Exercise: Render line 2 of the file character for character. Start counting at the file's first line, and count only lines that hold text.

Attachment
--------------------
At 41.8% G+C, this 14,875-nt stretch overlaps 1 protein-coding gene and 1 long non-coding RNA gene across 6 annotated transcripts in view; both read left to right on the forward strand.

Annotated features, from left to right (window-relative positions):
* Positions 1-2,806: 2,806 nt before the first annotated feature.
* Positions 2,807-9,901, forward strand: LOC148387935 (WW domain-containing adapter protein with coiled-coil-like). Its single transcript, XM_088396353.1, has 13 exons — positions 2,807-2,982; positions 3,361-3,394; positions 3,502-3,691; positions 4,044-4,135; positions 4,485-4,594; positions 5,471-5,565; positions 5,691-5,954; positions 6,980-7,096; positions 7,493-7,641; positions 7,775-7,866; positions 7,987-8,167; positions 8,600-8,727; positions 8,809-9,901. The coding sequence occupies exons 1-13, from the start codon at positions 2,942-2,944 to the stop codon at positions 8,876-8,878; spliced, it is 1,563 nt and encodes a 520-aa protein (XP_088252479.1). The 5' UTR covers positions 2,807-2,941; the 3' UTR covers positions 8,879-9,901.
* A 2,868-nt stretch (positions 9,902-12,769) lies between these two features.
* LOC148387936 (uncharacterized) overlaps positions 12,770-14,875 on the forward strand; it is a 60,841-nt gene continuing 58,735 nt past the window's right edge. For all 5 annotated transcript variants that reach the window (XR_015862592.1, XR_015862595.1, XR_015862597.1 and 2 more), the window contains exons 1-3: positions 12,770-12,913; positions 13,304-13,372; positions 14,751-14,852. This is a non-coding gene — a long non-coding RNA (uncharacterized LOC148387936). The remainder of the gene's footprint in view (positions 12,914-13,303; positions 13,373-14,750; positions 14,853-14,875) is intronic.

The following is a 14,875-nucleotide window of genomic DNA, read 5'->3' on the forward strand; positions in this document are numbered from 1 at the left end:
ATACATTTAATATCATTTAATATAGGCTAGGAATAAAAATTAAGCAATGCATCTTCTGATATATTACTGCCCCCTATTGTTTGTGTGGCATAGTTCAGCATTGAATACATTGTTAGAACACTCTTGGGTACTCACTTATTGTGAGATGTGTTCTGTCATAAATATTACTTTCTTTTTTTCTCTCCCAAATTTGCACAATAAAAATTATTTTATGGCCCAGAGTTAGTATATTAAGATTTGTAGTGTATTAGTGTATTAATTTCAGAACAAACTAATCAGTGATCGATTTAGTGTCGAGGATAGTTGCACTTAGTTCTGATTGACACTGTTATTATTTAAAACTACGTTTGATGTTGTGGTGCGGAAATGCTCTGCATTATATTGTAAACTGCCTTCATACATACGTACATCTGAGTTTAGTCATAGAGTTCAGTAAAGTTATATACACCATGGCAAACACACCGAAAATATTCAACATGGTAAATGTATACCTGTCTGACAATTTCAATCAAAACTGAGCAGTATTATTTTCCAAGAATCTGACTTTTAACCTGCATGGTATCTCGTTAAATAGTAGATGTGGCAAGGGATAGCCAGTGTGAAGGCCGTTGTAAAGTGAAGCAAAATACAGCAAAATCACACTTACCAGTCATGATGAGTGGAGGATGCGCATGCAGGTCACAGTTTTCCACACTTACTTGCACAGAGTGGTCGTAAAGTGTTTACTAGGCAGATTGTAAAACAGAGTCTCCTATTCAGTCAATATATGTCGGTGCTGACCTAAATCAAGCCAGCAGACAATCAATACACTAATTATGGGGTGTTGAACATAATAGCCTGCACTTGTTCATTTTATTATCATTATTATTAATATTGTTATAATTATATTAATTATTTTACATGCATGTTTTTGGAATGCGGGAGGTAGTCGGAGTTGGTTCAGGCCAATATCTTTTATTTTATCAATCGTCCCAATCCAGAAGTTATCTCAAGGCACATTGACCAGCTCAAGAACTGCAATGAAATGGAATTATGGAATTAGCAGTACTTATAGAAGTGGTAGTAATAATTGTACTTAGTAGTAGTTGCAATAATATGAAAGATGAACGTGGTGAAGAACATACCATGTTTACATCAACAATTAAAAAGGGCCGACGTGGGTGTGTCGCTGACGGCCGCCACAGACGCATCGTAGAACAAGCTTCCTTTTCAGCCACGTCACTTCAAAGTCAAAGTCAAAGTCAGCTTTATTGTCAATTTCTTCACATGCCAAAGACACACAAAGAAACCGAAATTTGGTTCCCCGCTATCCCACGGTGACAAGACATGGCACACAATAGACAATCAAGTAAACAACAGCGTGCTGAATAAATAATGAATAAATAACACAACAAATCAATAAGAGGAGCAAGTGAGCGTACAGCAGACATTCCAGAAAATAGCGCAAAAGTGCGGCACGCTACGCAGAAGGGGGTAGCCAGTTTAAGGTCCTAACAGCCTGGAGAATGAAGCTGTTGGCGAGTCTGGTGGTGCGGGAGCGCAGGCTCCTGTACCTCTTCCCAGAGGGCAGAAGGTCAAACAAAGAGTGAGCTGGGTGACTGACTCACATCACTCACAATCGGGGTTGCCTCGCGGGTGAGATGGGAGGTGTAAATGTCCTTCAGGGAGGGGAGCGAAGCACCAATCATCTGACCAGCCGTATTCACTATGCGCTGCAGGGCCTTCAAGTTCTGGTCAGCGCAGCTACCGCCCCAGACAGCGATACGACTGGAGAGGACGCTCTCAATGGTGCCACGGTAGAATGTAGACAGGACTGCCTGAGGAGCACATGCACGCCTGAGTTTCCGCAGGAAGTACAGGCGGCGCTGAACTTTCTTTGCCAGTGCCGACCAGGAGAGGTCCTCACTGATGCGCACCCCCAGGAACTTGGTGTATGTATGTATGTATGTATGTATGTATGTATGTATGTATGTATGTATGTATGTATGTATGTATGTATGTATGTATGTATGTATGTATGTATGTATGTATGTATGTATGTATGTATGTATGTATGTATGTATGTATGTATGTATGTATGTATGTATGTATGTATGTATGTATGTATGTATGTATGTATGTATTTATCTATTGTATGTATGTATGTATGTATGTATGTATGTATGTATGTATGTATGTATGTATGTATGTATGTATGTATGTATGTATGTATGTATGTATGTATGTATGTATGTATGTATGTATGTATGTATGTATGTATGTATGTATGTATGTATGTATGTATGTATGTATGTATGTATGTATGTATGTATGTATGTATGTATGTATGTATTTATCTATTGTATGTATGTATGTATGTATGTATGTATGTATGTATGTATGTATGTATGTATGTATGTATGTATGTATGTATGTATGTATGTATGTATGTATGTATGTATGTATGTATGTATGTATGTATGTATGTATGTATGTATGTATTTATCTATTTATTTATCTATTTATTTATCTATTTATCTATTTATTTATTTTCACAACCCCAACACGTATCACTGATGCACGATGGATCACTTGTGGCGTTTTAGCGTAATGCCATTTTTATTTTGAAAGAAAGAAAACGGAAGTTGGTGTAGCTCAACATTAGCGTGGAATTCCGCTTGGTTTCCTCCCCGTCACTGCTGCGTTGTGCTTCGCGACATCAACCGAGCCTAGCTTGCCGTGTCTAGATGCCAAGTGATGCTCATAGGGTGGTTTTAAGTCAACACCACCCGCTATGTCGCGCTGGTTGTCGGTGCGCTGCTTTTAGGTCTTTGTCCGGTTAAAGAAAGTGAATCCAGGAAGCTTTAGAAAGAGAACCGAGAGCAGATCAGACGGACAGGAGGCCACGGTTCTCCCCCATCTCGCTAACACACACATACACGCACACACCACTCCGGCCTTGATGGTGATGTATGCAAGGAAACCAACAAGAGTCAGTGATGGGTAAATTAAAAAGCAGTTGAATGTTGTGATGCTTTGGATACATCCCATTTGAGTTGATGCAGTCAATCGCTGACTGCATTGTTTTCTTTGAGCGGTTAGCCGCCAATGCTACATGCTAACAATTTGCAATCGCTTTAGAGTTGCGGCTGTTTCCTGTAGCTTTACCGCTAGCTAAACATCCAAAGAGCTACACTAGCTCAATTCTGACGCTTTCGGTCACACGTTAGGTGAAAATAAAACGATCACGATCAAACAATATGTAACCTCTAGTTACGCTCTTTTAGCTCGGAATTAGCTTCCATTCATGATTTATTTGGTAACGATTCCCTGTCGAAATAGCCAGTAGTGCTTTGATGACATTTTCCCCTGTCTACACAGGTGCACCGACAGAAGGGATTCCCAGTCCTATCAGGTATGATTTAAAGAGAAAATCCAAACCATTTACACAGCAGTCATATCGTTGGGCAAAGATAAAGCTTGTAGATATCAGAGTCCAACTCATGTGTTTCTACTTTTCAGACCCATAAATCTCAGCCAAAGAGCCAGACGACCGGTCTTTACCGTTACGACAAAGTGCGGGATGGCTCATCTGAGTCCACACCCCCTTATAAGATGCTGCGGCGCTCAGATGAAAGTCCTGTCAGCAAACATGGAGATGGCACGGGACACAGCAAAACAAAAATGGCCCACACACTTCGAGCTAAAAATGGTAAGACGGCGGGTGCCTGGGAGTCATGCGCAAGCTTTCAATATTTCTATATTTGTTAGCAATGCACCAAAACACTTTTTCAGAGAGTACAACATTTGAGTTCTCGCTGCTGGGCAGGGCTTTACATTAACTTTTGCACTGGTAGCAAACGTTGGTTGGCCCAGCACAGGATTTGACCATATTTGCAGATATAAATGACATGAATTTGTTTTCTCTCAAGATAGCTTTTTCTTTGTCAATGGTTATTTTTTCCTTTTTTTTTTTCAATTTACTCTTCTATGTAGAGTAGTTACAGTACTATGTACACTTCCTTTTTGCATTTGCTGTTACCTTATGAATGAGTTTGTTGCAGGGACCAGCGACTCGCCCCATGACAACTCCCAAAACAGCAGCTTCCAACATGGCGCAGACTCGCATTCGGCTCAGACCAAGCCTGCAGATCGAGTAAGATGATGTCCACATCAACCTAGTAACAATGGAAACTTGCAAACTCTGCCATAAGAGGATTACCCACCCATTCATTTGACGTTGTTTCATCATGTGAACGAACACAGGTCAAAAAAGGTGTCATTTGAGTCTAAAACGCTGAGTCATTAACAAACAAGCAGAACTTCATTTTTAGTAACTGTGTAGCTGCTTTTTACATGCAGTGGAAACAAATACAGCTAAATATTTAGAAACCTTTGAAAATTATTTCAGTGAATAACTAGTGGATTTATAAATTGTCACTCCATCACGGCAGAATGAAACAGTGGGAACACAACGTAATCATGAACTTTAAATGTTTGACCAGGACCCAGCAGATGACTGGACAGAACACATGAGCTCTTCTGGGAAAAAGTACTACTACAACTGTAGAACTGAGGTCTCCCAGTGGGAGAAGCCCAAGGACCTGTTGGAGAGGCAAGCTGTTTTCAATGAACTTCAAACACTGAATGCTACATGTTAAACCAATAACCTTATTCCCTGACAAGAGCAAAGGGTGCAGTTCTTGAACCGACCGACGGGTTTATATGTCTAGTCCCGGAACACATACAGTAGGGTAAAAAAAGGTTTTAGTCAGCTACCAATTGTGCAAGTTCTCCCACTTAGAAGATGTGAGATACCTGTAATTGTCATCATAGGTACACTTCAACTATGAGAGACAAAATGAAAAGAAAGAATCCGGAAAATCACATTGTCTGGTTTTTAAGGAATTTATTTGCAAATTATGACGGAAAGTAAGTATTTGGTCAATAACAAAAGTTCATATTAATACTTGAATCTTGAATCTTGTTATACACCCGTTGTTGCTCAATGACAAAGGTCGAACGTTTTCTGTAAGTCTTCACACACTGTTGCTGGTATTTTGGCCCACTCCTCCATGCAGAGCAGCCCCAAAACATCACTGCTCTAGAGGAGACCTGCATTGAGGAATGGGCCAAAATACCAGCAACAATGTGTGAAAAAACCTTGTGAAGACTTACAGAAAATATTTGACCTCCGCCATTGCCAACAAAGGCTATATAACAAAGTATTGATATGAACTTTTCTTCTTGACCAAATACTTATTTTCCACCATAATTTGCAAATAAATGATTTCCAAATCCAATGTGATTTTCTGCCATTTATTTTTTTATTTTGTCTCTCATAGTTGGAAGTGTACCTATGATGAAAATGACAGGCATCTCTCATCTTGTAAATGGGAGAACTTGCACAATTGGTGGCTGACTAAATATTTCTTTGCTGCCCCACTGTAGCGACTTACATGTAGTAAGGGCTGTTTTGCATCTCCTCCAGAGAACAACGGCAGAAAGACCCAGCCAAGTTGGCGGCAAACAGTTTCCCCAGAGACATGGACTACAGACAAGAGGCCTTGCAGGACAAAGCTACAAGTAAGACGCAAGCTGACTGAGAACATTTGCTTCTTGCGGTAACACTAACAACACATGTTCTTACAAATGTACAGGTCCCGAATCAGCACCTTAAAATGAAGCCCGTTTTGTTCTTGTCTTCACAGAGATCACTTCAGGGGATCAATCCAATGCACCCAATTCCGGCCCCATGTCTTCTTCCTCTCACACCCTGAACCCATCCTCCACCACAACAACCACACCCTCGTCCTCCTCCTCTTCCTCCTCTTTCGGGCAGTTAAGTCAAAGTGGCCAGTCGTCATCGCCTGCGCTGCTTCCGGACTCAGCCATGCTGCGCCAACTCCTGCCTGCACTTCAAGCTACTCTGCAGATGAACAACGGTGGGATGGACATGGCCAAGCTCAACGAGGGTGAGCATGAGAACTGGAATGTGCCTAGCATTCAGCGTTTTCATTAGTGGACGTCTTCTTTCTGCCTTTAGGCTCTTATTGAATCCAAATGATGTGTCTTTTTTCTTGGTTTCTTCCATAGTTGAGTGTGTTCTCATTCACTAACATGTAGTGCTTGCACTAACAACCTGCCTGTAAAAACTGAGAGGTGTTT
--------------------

Annotated features, from left to right (window-relative positions):